But where's the quarry? I'm about to turn around when I see it. It's not a quarry at all, but a natural pool in a hollow carved out of bedrock by a small stream. Tonkawa Falls. I double back, to a small pathway and a sign that says 'swim at your own risk,' follow the rusted hurricane fencing and take the steps carved out of the stone down to the waterside.

The pool is cool and calm and still. Nothing seems to be in it but a single small fish looking back up at me. So I slip in, paddle around quietly as I can for a couple of minutes, and slip back out without a sound.

Refreshed, I walk back to the Peace House. The Chihuahua looks up at me with one eye open, barks half-heartedly but does not get up. Once again the grain elevator is humming. The railroad crossing is still clanging.

But the drivers have grown impatient - they have begun going around the guardrails. Hesitantly at first, then more boldly.

They know there's no train coming.


It is hot out here - hotter than the devil's foot up a Baptist butt - and getting hotter by the minute, so I figure to take a drive out into the country, see the sites a bit, and have breakfast.

For all that his name is plastered all over this section of the country, George Bush is nowhere to be seen. He's the invisible president, he flies in and out by helicopter. There are some say they don't like him here, he's not really a Texan, he's not really ranching out there in that spot he bought back in 1999 from a real rancher. Some say he's afraid of horses.

But there seems plenty of support for the man. Heck, the parkway out of Waco all the way to MacGregor's named after him. There are Bush signs everywhere and even a huge billboard of George and Laura welcoming people to Crawford - though not from the end of town where the Peace House is located.

I'm looking for MacGregor but not in much of a hurry as no one seems to be up yet around the Peace House except for the inveterate sleepless like myself - all day out in the hot Texas sun this time of year will do that to you. So I take some of the back roads - like Fossil Rim Road, with its abandoned shed and its dead end and its squashed armadillos. Val Verde Road with its mix of fields, some left in stubble and others with freshly planted new corn, many of them in a shallow sea of hovering dragonflies. Where the open ranch and planted fields give way to stands of trees, the woods are a mix of feathery cottonwood dark scrub trees with tight-fisted oak-like leaves, osage apple.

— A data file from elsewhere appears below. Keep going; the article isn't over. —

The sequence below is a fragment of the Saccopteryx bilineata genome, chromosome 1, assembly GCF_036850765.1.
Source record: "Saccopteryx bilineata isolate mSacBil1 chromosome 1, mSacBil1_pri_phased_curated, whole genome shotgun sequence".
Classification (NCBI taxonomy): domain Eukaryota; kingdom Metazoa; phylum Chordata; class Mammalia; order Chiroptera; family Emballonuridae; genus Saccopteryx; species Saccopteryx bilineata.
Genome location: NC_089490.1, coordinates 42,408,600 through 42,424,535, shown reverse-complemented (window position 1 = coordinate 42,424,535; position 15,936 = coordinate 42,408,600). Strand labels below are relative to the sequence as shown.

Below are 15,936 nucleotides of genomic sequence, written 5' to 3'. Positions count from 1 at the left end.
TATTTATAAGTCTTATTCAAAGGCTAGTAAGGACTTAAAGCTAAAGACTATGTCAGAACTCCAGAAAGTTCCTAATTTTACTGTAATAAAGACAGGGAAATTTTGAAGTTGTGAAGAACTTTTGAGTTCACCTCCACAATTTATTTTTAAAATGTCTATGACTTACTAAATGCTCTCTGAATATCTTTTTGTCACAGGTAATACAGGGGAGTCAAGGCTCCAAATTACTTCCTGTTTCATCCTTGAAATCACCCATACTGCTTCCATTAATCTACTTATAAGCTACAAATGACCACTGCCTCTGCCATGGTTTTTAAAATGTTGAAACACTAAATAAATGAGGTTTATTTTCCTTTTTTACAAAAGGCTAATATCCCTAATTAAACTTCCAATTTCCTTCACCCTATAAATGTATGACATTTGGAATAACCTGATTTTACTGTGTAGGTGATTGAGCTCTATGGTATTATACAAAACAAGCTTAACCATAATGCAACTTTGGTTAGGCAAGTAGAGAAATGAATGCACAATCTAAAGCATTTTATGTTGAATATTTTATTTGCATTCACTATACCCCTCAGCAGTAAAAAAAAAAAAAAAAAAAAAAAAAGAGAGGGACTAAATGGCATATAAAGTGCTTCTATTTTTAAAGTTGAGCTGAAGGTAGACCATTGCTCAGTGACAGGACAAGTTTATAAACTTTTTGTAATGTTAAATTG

It is beautiful country, the southern end of North America's Midwestern prairie with all the richness that implies, tough and honest and continental. Being below the frost line it can get mighty hot and now the fire ants have invaded from South America there's a new pest to add to the old.

I realize, slowing to a stop and taking a walk around, you can't
understand any place in this world without smelling it and hearing it. Without hearing, in this case, the creak of a water windmill against the big blue empty sky. Without smelling the tall emerald blue and green grasses beyond the roadside baking in 100+ degree sun.

I duck inside a coffee shop in MacGregor. Here we have it now - this is all-Texas, the town's got a Dairy Queen, stacks of deer blinds, plenty of beer to go. Inside are small groups of well-scrubbed good old boys, rod and gun men, hair combed and wearing tight clean bluejeans, they're gathered four or five to a table and everyone knows everyone except me. The place is chock full of George 'W' memorabilia. At the register under glass, they even have a letter from Bush on White House stationery, and a big check under the glass - it's a Texas size check, blown up to quadruple size - with his name scrawled in oversized childlike pen script, the bank and account number removed. The check's made out for $32.63.

No one says a word to me except the waitress, who has no choice.

I eat my grits and eggs and Texas Toast, and watch the local weather channel. The same images, over and over. Doppler Radar, nothing. 100 degrees all week. Dew Point 10 percent. There's a tornado watch map for the entire region.

No tornadoes anywhere in Texas today.